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King Mir

Design Question (C++)

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I'm trying to build a library that can simplify mathematical expressions. I have an ExpressionPrt type, that is the base for all the different parts of an expression. Different expression parts include Constant, Variable, and Add (addition operator/function). Theses three are probably the most common, so they serve more as warning of future problems rather than problems themselves. But ultimately I want to have more complicated operations such as exponentiation and possibly derivation. The problem is how to build a dependency tree so that the user of this template library does not have to include the whole thing. In the case of addition, Add can simplify and organize statements contained in addition expressions, in order. So it can simplify y+3+x+7 to 3+7+x+y. It can identify that 3 and 7 are potentially addable (cause they are both constants). But in order to add the two numbers I need a component that knows about both the concepts of addition and of constants. How can I have such a component, without forcing the user to include all addable expression parts whenever he wants to add, and without forcing the user to include the operations that can be preformed on a constant whenever he wants to use constants. Similarly, how do I ensure that a default addition operation exists for those expression parts that cannot be added (that being to not simplify). My present solution is to just dump all functions that need to know about more than 1 expression part/concept into the base ExpressionPrt class. Obviously this is a bad solution because a)Adding more expression parts requires me to modify the ExpressionPrt class, and b) the default behavior for such operations often requires me to include the associated operation before ExpressionPrt, thus effectively forcing the user to include the entire library in each file that uses any small part. Help me find a better solution.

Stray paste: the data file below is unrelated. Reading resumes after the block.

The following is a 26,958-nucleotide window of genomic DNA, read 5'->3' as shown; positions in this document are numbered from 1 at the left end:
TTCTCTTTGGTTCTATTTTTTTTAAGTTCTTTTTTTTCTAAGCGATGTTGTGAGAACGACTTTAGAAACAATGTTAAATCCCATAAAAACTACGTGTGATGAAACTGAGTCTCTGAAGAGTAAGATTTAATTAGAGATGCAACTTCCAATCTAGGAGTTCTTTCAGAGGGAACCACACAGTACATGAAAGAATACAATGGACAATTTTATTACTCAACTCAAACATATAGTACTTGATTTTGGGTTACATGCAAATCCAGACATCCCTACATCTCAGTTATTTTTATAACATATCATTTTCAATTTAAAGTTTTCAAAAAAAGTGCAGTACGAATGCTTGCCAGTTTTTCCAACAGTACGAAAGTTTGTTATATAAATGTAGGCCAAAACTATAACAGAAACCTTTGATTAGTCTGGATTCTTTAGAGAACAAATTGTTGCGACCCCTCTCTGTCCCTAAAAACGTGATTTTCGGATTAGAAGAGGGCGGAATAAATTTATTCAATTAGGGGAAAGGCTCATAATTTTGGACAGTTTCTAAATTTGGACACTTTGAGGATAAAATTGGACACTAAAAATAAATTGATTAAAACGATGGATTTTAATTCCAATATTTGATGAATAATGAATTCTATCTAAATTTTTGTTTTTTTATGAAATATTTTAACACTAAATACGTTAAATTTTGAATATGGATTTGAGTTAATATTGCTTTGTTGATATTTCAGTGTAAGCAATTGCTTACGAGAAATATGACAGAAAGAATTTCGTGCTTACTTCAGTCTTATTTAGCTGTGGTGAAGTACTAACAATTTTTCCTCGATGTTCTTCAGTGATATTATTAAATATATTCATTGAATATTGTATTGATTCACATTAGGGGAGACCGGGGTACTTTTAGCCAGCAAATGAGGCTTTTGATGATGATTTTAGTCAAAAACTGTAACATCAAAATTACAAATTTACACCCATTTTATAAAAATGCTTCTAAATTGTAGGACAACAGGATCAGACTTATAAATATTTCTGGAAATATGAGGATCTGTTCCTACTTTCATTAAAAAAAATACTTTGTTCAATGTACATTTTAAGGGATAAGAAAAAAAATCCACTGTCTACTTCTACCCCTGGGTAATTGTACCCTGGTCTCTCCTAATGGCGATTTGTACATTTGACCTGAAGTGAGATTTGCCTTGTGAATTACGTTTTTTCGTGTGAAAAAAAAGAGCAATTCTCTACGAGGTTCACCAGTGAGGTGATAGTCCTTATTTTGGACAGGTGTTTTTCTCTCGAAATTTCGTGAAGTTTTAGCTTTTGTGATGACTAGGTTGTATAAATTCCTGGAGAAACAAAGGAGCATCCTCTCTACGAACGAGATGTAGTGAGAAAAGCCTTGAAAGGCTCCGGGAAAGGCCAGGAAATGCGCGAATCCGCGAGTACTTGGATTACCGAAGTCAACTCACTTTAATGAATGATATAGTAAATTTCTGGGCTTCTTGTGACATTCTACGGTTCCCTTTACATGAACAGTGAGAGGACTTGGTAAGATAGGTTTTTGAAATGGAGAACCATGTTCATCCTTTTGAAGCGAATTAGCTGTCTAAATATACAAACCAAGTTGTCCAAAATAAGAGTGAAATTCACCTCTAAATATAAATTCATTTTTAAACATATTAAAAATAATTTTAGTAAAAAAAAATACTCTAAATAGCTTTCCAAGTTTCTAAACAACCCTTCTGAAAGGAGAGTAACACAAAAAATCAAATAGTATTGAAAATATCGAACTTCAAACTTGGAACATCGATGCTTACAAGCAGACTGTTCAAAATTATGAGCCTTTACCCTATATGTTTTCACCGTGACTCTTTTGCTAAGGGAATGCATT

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Some of your statements suggest that your goal is to do this at compile time ? - if so then i think this is a really big ask. the following remarks assume that this is not the case.

Consider seperating the concept of the representation of the tree from the operations that are performed on the expression tree. I dont think trying to load overriden functionality into classes helps much or that inheritance or polymorphism works well with this type of problem. personally in the past i have just used an enum representing the node type and then when i want to manipulate the node have cast it to the correct form.

For example, you have an expression syntax tree (generated from a parse or deserialised from binary form for example) and then you have modules/functions etc that do things like constant folding, expression reordering, pruning of non side-effects expressions etc as seperate recursive transforms on the input expr tree. This is a reasonably modular approach - each operation becomes a seperate pass and can be put in a different file/library and can be more easily debugged, optimised or ommitted/included in testing.